Card sharky shark.
The Gambler is a messy scribble of a movie. It colours so far outside the lines, sometimes you can’t even tell who’s holding the crayon. But if you wade through all the layers and shades and sift through all the doodles in the margins, there might also be some mad genius buried in there.
Mad genius is actually one of the many themes of this discombobulated movie, which starts with a conventional enough structure. Jim Bennett (Mark Whalberg) is a would-be novelist spinning his wheels as an associate professor of English at a Los Angeles university, but he moonlights as a high stakes gambler. This is not to suggest he’s any good at it. In fact, Jim has a self-destructive tendency to keep doubling his bet until he inevitably loses the whole shebang. The fact that he comes from money means that various shady characters who frequent these illegal gambling establishments (among them John Goodman and Michael Kenneth Williams) are willing to continue staking loans to him. Fed up and suspecting that he will never see a cent of that money, Mr. Lee (Alvin Ing) gives Jim one more week to pay back a debt in excess of $200,000, “or else.”
The problem, though, is that Jim seems to have very little interest in paying back the money, which saps a lot of the drama from a movie explicitly staged as a countdown to Jim’s deadline. Unlike your typical well-meaning protagonist who is in over his head but has a genuine interest in swimming to the surface, Jim makes dumb decisions whenever he should be making smart ones. In fact, one of the film’s more irritating habits is that multiple characters psychoanalyse Jim and explain to the audience that he might be suicidal. Why he might be suicidal, though, we never learn. We just know he keeps coming into possession of various loans that could end his troubles, and keeps failing to end them. He doesn’t solve problems, he creates problems where there were none, which makes him very hard to like as a hero or even an anti-hero.
This is not Wahlberg’s fault, though. Yeah, the guy’s a bit of a prick, but that’s sort of key to his charm, especially in the scenes of intellectual grandstanding in front of his university classes. Wahlberg would not usually be the first actor you’d cast to play a man of letters, but he brings suitable credibility to the role, in part because he seems so effortlessly to spew the kind of disdainful diatribes to which an overqualified narcissist might subject his students. He works the room like a truth-telling showman, to captivating effect.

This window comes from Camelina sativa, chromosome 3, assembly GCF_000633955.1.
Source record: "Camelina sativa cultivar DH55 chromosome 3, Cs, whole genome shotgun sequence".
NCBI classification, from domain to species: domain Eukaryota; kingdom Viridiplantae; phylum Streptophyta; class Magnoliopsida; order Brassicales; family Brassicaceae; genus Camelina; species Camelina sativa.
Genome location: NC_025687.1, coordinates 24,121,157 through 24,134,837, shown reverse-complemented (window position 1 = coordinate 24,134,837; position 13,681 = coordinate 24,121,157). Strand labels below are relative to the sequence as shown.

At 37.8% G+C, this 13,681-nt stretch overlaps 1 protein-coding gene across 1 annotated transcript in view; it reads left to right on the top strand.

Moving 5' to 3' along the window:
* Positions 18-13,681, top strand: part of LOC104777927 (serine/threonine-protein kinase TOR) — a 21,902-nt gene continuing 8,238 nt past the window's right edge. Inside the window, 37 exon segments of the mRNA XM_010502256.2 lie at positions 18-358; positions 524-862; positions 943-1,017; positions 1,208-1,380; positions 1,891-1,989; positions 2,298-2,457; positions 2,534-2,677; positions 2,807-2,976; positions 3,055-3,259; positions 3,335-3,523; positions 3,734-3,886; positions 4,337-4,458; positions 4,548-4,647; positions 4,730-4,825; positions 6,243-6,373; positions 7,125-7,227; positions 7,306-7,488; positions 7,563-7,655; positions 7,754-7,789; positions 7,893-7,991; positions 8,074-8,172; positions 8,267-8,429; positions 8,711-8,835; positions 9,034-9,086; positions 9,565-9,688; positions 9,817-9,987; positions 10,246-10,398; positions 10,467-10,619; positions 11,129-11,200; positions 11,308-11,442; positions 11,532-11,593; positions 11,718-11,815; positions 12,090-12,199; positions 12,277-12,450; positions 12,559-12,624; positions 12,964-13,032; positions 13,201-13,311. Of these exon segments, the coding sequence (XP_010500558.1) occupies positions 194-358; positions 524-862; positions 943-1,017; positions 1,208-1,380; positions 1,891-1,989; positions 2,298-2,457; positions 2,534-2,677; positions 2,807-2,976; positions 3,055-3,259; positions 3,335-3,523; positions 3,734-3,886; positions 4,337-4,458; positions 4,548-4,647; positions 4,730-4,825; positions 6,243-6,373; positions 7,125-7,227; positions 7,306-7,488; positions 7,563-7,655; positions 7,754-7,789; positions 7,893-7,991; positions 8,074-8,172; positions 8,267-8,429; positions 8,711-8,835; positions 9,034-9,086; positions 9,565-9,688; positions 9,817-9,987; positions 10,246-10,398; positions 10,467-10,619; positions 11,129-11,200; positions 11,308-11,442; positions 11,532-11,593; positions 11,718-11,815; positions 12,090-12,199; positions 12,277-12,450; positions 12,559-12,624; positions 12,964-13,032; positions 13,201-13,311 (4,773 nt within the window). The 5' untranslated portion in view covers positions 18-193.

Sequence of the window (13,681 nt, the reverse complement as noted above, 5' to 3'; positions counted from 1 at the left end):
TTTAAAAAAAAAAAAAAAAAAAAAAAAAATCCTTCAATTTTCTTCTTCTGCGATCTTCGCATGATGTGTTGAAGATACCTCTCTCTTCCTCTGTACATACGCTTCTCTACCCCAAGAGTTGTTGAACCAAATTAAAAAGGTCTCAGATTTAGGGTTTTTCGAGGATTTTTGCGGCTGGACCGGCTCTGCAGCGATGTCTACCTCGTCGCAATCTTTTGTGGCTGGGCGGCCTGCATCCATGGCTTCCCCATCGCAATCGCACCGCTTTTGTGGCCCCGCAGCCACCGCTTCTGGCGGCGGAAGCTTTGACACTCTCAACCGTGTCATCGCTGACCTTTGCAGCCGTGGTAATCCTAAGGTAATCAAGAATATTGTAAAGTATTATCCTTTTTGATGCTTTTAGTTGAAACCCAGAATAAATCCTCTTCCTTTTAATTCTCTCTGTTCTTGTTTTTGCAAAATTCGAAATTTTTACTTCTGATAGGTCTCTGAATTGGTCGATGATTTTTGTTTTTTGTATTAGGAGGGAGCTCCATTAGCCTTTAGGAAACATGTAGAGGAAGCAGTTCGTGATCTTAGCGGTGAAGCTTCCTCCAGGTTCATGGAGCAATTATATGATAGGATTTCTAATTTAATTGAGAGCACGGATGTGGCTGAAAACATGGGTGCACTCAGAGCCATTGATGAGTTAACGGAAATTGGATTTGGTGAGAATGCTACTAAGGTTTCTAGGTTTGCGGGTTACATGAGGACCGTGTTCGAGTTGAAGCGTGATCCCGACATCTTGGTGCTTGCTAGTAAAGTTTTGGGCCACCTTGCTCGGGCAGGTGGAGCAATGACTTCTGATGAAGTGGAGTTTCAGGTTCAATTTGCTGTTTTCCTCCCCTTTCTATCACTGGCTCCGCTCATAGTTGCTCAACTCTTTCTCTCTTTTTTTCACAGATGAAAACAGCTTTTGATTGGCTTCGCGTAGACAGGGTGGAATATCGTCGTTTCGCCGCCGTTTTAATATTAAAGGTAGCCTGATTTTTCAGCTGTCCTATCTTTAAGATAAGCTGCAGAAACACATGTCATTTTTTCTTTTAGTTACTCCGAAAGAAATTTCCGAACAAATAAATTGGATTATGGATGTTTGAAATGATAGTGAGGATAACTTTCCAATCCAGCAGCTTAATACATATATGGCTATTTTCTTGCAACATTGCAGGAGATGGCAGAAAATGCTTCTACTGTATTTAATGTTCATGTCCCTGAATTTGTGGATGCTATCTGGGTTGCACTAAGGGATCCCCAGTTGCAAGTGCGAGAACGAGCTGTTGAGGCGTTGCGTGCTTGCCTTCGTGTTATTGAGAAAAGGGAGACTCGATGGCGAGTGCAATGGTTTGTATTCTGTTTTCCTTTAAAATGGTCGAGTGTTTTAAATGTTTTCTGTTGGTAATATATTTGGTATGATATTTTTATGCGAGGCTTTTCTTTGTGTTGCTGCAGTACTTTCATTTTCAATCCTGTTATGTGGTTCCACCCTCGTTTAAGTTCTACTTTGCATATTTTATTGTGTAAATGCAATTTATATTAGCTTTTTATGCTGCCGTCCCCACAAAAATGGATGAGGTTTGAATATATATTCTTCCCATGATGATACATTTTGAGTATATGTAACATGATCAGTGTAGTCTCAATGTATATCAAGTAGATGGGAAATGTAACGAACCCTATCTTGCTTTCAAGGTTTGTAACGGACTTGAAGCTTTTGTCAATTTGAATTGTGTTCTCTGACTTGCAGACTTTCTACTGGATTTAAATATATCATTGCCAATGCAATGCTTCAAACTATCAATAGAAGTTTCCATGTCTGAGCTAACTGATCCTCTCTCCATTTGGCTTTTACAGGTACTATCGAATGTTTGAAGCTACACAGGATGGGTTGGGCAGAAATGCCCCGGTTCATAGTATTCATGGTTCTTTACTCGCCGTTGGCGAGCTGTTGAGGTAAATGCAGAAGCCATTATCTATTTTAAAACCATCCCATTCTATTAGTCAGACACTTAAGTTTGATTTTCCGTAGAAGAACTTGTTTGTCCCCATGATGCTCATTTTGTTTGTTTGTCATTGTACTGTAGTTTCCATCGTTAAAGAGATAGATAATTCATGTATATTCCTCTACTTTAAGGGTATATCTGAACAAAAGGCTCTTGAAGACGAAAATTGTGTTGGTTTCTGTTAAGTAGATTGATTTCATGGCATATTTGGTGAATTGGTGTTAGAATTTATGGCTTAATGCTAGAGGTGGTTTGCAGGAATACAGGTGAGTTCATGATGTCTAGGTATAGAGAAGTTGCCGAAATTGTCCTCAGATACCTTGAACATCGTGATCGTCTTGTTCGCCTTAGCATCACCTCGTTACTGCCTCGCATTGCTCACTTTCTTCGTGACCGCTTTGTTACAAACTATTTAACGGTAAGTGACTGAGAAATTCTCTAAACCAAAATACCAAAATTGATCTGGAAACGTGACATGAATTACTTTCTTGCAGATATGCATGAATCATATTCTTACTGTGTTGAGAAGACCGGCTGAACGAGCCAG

But what truths? Aye, that’s where The Gambler asserts its idiosyncrasies. This is only superficially a movie about gambling addiction. At its core, it’s far more existential, ruminating on the disappointments of the pursuit of greatness and questioning what it means to be talented. The sickness Jim has, as shapeless and changeable as it is, seems to be more the result of an unnamed family dysfunction and general depression than an inability to stop laying bets on cards. That part of the plot actually gets comparatively short shrift. In fact, this is really more of a deconstruction of movies about gamblers – it seems to take pleasure in turning those stories’ moments of intensity on their heads, rendering them mundane. Whether this is a useful goal is debatable.
The Gambler also takes a slapdash approach in its use of supporting characters. The two women in Jim’s life are his mother (Jessica Lange), with whom he shares an under-explored Oedipal awkwardness, and a student he believes to be a genius (Brie Larson). Both feel two or three scenes short of satisfying character arcs. Larson’s character falls for him because the plot necessitates it, not because it’s a logical action by her character or response to the man she sees in him. Similar indifference informs the men to whom Jim owes money, though they are some of the better reasons to see the movie. While Williams has a more satisfying narrative throughline, Goodman’s character exists primarily to allow Goodman to deliver two excellent speeches that hover somewhere between avuncular and menacing. And they are indeed excellent, as the dialogue is not one of this movie’s weaknesses, thanks to the lively ideas and turns of phrase in the script by The Departed scribe William Monahan. However, Monahan also seems responsible for the lion’s share of this movie’s indulgences, such as an otherwise pointless scene where Jim debates haggling strategy with the jeweller (Richard Schiff) who may be buying his watch.
The film is a stylistic triumph for director Rupert Wyatt, who played things a bit closer to the vest in his two previous features, The Escapist and Rise of the Planet of the Apes. It’s got oodles of visual flare, with unlikely camera angles and discordant edits that make it seem more like an arthouse flick than a movie distributed by Paramount. Enough good comes to the surface in The Gambler to make it worth a watch, but be prepared for plenty of fits, starts and circumlocutions.